Iraq lessons: the Howard fib
9 Nov 2015|

John Howard

John Howard’s decision to go to war in Iraq was constructed on a fib.

The fib was used repeatedly throughout 2002 and almost to the very start of the invasion in 2003. The fib was that Australia still had an open mind on going to war. The Prime Minister’s fib was that Australia was weighing all the options and had yet to commit to a US-led invasion.

Even at the time it was used, the fib was transparent. In the history of the open secret, the Iraq fib is a fine example.

Use the word ‘fib’ instead of ‘lie.’ This is a political distinction (not to be tried when disciplining children or giving evidence under oath).

The fib in its political garb is designed to conceal or avoid the whole truth. There’s a bit of truth within the fib but the assertion isn’t wholly true. The fib is the politics-as-usual version of ‘being economical with the truth.’ Neither a bent untruth nor a straight lie—many shades of shadiness.

The bit of truth in the fib is that if Saddam Hussein had totally and abjectly surrendered—fully revealed that he had no Weapons of Mass Destruction—Australia would, indeed, embrace the option not to go to war.

Short of that, Australia was all in. And committed. Contemplate the neocon fervour of Bush and the boys in 2002 after the successful invasion of Afghanistan. Saddam’s history and his weak and confused signals of compliance showed how hard it would be to get Washington to take Iraq’s ‘yes’ for an answer. This was a war of choice that the Bush White House embraced. Australia’s embrace was less enthusiastic but it was early and ardent.

Now, examine the fib. We know it was a fib because John Howard tells us so. Howard’s brisk chapter on Iraq in his autobiography makes explicit the lack of any question, or much debate, about Australia joining the US in the war.

Australia didn’t keep its options open. It didn’t even explore the options. No questions asked of the US. No internal questions asked in Australia. Howard is explicit in exposing the fib without regret or repentance.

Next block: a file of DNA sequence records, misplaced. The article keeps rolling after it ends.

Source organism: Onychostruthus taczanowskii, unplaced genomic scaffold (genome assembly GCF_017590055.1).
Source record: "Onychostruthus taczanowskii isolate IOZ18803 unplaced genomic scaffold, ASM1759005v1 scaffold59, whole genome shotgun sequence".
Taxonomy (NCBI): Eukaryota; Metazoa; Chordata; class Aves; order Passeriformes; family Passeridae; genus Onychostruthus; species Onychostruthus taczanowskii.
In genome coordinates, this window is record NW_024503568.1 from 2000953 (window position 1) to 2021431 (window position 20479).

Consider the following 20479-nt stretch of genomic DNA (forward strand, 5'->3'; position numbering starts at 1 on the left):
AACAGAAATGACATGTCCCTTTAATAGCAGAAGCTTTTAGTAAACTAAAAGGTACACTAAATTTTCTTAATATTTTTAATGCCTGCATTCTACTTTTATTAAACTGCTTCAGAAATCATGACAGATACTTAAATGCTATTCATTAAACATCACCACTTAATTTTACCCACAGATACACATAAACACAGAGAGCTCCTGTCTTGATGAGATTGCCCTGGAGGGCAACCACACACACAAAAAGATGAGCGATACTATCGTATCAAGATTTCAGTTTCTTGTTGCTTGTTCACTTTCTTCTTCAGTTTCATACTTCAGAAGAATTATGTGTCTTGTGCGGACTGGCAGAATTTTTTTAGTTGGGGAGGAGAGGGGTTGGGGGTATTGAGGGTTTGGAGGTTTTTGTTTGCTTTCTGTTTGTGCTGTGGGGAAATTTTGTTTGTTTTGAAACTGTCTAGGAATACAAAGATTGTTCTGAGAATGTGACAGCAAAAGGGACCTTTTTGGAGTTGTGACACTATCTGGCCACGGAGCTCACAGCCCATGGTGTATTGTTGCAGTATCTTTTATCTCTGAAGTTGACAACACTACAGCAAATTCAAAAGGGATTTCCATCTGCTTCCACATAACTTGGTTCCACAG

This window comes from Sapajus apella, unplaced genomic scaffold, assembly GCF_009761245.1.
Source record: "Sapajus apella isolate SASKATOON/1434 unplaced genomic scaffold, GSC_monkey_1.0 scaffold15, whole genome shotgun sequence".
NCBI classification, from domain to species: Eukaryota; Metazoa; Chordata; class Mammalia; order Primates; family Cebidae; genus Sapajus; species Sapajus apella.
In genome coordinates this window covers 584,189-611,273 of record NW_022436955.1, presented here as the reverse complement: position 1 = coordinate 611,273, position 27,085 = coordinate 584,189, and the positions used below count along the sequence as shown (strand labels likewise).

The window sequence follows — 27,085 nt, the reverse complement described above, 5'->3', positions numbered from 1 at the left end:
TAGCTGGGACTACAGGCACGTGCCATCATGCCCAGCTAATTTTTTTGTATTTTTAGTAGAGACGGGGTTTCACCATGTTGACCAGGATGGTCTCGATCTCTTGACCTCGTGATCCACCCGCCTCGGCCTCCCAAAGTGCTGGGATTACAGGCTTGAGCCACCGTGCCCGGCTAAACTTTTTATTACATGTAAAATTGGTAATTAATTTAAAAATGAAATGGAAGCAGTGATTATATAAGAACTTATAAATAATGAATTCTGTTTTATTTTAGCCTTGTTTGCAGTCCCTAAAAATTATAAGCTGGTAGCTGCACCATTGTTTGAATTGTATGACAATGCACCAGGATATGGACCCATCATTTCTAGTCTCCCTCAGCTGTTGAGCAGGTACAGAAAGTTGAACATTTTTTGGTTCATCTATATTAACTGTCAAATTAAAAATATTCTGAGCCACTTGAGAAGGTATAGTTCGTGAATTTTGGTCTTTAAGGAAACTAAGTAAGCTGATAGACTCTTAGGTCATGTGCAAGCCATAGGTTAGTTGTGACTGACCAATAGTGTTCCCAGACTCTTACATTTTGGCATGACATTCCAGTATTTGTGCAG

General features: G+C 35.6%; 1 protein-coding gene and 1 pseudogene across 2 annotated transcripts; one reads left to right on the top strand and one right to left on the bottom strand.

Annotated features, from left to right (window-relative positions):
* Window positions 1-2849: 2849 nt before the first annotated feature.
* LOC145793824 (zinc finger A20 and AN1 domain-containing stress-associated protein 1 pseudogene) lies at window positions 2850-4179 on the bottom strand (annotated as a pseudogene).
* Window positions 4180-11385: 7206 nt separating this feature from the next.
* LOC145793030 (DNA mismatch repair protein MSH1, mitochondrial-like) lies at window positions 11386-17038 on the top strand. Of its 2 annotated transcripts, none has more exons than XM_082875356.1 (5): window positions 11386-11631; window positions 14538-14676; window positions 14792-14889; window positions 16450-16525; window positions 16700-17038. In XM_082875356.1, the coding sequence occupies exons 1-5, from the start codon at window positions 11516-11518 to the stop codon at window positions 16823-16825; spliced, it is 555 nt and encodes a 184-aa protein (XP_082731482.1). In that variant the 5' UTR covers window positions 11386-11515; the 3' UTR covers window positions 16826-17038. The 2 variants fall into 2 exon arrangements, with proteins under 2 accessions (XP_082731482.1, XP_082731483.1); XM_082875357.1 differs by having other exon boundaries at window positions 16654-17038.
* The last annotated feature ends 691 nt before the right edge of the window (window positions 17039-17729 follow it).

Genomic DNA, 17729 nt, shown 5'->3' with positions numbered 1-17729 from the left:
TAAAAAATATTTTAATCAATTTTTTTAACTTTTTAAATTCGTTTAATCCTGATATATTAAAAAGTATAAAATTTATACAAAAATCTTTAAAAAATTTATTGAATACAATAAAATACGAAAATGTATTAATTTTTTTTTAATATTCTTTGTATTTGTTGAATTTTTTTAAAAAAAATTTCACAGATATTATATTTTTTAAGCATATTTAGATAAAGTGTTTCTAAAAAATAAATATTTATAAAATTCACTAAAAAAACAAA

The book recounts the White House talks in June 2002, where George W Bush understood that Howard ‘would keep my options open until the time when a final decision was needed.’ But the ‘tenor’ of Howard’s comments to Bush meant the US knew it could rely on Australia’s military commitment.

The Australian Defence Force planners working with the US Central Command in Tampa, Florida, through 2002 couldn’t have had too many doubts about Australia’s commitment to the Iraq invasion they were helping to devise.

The ‘tenor’ of that White House deal was a Howard military promise that had already been clearly signalled by Canberra. Open secret, indeed. The pledge wasn’t, however, the story Howard gave Australia all the way to the invasion on 20 March, 2003. For the whole time, Howard told Australia the ‘options open’ version.

The fib was that Australia had the option of stepping back and not joining an American invasion. For Howard, the opt-out option was untenable—almost unthinkable. But the public version was that Australia was thinking hard about the opt-out option. In fact, options were not explored or called for because such work might have produced dangerous negative answers, exposing the fib to dark truths.

In reading Howard’s autobiography, published in 2010, note how the calculations required by that long-gone fib still throb. See this in a characteristic bit of Howard caution in the use of language. Many years of listening to John Howard as prime minister and closely parsing his transcripts can produce a habit of mind that notes what is avoided or redefined as well as what is said.

Thus, Howard writes of the decision to join the US and Britain ‘in the military operation against Saddam Hussein’ or ‘taking out Saddam’s regime’. The word ‘war’ doesn’t appear. Rather than invading Iraq, in the Howard telling the allies decide ‘to go into Iraq.’ By the end of the Iraq chapter, Howard can manage ‘invasion’ a couple of times while still preferring his ‘go into’ formulation, but he can’t use that ‘w’ word.

Whether you prefer to call Howard’s approach a fib, an open secret or politics-as-usual, it had a big impact in Canberra and an influence across Australia.

The fib miasma held the government together, sidelined the public service and provided a fig leaf of cover as Australian public opinion turned decisively against the Iraq war. Next, the effects of the fib…